Caroline students will stay virtual, while King George early elementary students will return part time

By ADELE UPHAUS–CONNER, Free Lance-Star (Metered Paywall - 10 articles a month)

Caroline County public school students will continue to learn from home through December, while early elementary students in King George will return to school part-time next month. The two school boards voted on continuing education plans at meetings Monday evening.

City to pilot program closing portion of streets for social distancing

By STAFF REPORT, Daily Progress (Metered Paywall - 25 articles a month)

Charlottesville is moving forward with a pilot program to partially close streets to make social distancing easier for cyclists and pedestrians as the coronavirus pandemic continues. The pilot program will start Wednesday on the Belmont Bridge, which has a sidewalk on only one side of the road. Pedestrians will essentially share the bike lane to facilitate social distancing.

Pittsylvania County to receive $330,000 grant for small business recovery program

By PARKER COTTON, Danville Register & Bee

Small businesses in Pittsylvania County may soon have access to funds to help them survive a COVID-19 pandemic-related drop in financial security. The county's Board of Supervisors passed a resolution Tuesday to approve a $330,000 grant from the Virginia Department of Housing and Community Development for a small business recovery assistance program.

Public housing tenants may get rent reprieve next year

By ERIC GORTON, Harrisonburg Citizen

Public housing tenants in Harrisonburg and Rockingham County could have more incentive to gain or improve their employment, perhaps as soon as the middle of 2021, under a new program being planned by the Harrisonburg Redevelopment and Housing Authority. The HRHA is one of 33 public housing authorities around the country selected this month by the U.S. Department of Housing and Urban Development (HUD) to create a plan for implementing its Moving to Work demonstration program. If ultimately selected to be a MTW agency, HRHA would gain some flexibility to create and test innovative, locally-designed strategies to use federal dollars more efficiently.

School board moves reopening date up 2 weeks for Washington County

By JOE TENNIS, Bristol Herald Courier (Metered Paywall - 15 articles a month)

Schools are now slated to open two weeks earlier than what was decided by the Washington County School Board last week. In the wake of parent and student protest and concern, the board has now decided to implement its hybrid plan Oct. 12. The plan is a combination of in-person and remote learning.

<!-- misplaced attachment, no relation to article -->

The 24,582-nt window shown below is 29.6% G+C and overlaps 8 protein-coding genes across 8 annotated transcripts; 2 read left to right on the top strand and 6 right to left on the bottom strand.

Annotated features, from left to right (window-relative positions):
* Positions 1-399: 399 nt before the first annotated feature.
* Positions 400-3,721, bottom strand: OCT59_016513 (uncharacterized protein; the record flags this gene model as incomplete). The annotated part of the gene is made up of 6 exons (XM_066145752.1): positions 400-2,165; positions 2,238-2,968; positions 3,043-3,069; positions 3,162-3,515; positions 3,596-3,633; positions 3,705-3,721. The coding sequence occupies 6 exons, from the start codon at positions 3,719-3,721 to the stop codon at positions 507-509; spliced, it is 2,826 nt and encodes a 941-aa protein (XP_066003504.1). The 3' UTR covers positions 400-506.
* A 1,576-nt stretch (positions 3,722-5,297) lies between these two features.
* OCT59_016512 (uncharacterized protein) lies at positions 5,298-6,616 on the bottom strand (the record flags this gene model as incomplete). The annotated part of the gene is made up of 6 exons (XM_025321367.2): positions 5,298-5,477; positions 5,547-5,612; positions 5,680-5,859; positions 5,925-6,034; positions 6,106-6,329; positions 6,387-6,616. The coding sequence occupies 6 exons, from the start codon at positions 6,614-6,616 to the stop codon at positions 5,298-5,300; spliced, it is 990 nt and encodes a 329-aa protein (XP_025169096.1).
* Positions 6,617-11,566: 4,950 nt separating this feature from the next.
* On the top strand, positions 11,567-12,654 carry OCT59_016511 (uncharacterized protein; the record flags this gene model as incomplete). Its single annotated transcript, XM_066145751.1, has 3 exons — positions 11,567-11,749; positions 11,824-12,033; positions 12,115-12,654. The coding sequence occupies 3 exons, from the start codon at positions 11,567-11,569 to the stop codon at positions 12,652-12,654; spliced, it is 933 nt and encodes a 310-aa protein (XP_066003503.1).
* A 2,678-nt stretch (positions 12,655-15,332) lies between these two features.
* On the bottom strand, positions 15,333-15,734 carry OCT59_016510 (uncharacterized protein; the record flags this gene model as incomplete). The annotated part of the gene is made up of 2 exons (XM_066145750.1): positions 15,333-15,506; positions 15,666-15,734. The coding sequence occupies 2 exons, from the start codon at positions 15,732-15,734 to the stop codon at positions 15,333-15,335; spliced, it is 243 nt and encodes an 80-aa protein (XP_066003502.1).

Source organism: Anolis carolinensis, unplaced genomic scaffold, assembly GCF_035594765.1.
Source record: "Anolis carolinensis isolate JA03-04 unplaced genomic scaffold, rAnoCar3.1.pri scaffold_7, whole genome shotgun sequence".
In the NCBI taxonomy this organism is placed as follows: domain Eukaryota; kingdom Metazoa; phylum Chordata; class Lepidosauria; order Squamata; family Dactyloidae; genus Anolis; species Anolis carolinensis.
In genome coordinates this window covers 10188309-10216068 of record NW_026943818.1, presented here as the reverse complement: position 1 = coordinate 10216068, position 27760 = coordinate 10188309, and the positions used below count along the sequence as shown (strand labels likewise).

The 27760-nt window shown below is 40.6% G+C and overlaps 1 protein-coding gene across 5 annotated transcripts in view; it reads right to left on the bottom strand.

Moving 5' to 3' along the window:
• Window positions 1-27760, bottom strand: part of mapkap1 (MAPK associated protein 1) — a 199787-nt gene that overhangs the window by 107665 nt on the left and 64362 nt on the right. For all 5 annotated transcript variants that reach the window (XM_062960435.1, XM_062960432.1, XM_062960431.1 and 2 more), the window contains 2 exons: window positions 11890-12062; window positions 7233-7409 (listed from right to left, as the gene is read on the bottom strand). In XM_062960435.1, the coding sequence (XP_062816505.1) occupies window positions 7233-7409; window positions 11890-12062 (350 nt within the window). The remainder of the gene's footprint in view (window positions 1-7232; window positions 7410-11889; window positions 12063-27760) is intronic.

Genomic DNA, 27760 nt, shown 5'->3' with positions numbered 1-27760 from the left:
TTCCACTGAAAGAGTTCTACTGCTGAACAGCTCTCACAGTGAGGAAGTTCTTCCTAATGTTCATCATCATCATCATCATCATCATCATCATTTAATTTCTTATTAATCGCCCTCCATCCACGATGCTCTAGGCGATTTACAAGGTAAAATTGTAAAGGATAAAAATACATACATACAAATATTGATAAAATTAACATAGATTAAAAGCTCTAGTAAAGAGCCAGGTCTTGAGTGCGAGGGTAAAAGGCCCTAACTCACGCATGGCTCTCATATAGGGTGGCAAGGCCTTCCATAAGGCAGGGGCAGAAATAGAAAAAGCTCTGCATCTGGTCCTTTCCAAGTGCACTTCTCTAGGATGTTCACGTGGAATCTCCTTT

Census deadline should instill confidence, not sow doubt

Richmond Times-Dispatch Editorial (Metered Paywall - 7 articles a month)

Entering the 2020 census count, there were plenty of worries about how complete and accurate the decennial survey would be. Was the decision to allow forms to be completed online a good one? Would the digital data collection be free from threats? Would homes dependent on door knocks from census takers still be reached?

Consider a more inclusive history curriculum

Virginian-Pilot Editorial (Metered Paywall - 2 articles a month)

The report issued in August by the Virginia Commission on African American History Education offers worthwhile suggestions for helping Virginia's schools teach history in a more accurate and inclusive way. Reforms are needed, because, despite recent progress, the history presented to today's students leaves out much of what really happened and why.


Plumlee: Virginia Beach needs action, not words, on flooding

By J. BRYAN PLUMLEE, published in Virginian-Pilot (Metered Paywall - 2 articles a month)

For years the leadership of Virginia Beach has failed to implement common sense measures to protect us from recurrent flooding and sea level rise, and we face a 300% increase in yearly flood-related losses over the next two decades. Homeowners in flood-prone areas should not have to watch their biggest asset deteriorate while flood premiums and flood waters rise. We sustain flood losses of $26 million each year, and that number is expected to triple in approximately 20 years.

J. Bryan Plumlee is an attorney with the law firm of Poole Brooke Plumlee PC. He is a volunteer on Virginia Beach mayoral candidate Jody Wagner's Task Force on Flooding.

Invite Friends to read VaNews